USA Today tips for visiting the Petrified Forest
One of the largest concentrations of petrified wood in the world is found at Petrified Forest National Park in eastern Arizona, about 110 miles east of Flagstaff and 210 miles west of Albuquerque, New Mexico. Add to that dramatic, colorful geological formations and ancient art and you’ll quickly see why Petrified Forest National Park is a must-visit.
Stop along the way
Visit the museum
Take a hike
Go old school – really old (archeology style)
Watch for birds
Stop by the inn (Painted Desert Inn National Historic Landmark)
Route 66 has been an interesting ride in this series. There is so much to see and interpret. I can’t do it justice with the few posts I provided – only tidbits. I’ll close out my focus on Route 66 with this post by providing a little history; although the next few posts will still be along Route 66 (I-40) in Arizona.
After being intrigued about Route 66’s origin, I found out its birth was long before the development of cars.
According to https://www.theroute-66.com/history.html, the history of Route 66 began shortly after the U.S. incorporated the southwestern territories it had acquired from Mexico after the 1846 -1848 War.
The U.S. Congress commissioned Amiel Weeks Whipple (1817 – 1863), a Captain of the Army Topographical Corps, to survey a proposed transcontinental railroad, resulting in development of wagon trails in the far west.
“Four years later, Congress instructed Lt. Edward Fitzgerald Beale to mark a route between New Mexico and California. His expedition charted a route which would be used by thousands of migrants on their way to California. And was the basis for the roads which would later cross the region, like Route 66.” https://www.theroute-66.com/history.html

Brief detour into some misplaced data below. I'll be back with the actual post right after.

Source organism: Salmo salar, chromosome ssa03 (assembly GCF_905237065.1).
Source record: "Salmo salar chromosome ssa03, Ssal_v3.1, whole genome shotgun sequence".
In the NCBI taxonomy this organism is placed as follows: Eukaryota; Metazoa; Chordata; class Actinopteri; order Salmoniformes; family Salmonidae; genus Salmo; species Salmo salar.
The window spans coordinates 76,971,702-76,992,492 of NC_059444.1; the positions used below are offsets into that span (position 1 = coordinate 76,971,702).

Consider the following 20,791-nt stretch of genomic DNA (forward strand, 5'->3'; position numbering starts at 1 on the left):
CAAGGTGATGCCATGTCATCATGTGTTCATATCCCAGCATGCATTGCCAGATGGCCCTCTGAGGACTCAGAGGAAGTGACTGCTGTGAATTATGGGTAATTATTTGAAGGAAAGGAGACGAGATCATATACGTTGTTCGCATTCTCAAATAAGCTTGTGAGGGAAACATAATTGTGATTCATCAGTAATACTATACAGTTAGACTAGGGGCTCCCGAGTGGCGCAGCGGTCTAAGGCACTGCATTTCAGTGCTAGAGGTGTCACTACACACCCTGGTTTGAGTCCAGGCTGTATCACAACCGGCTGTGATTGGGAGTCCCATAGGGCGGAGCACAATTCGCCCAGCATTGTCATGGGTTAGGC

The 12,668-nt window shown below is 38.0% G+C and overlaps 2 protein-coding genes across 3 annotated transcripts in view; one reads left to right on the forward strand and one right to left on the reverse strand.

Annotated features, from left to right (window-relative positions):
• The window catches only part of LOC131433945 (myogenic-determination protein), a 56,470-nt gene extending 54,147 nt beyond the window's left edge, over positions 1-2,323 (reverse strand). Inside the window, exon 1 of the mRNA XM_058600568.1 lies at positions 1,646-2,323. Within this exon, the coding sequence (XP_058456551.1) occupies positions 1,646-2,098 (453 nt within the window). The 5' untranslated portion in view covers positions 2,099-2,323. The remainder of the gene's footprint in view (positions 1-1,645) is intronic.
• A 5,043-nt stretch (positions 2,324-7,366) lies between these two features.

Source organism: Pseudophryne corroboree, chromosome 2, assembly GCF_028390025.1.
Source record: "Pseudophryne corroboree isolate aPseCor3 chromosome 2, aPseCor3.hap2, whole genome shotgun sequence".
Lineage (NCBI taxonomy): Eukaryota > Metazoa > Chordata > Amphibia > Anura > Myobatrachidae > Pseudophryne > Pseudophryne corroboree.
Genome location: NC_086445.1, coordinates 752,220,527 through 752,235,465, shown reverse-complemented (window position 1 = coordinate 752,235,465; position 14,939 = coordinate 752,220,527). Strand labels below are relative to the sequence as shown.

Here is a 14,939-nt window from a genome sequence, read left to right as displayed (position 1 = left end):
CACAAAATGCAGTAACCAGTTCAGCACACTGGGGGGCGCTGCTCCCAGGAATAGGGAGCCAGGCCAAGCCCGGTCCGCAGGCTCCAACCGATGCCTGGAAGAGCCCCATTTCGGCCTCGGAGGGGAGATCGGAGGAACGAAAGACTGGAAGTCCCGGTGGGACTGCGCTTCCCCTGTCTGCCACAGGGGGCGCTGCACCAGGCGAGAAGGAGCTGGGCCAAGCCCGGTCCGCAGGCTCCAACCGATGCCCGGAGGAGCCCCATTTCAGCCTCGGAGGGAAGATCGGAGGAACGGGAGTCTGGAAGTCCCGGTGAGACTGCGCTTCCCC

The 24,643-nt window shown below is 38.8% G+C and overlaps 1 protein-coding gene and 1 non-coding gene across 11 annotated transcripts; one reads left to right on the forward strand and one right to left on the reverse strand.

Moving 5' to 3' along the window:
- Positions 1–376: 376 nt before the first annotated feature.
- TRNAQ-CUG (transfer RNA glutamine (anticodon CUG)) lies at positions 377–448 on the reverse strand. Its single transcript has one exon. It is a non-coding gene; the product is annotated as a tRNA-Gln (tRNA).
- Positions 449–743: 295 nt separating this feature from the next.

Although automobiles had been around since the late 1800s, they began to become more popular toward the end of the first decade of the twentieth century.
The automobile experienced a boom in the early 1920s passing from 180,000 registered vehicles in 1910 to 17 million in 1920. The increase in cars led to a growing demand for better roads and a coherent network of highways. (Route66.com)
No doubt the increase in travels westward triggered the first legislation being passed in 1916, the “Federal Aid Road Act”, which was the beginning of federal government assistance for state highway costs. It was meant to improve any rural road over which the U.S. mail was carried. It obliged the states to have highway departments to design, build and upkeep the roads. (https://www.theroute-66.com/history.html)
The Federal Highway Act of 1921 set up a multi-year plan of federal funding for the program. Congress passed this Act to create a National highway system funded by the Federal government. It was to be an interstate network linking the country.
As the automobile became more popular, the masses took to the roads, and what was once an adventure for the wealthy (and the brave), became commonplace. Americans could now roam across America, free and unchallenged.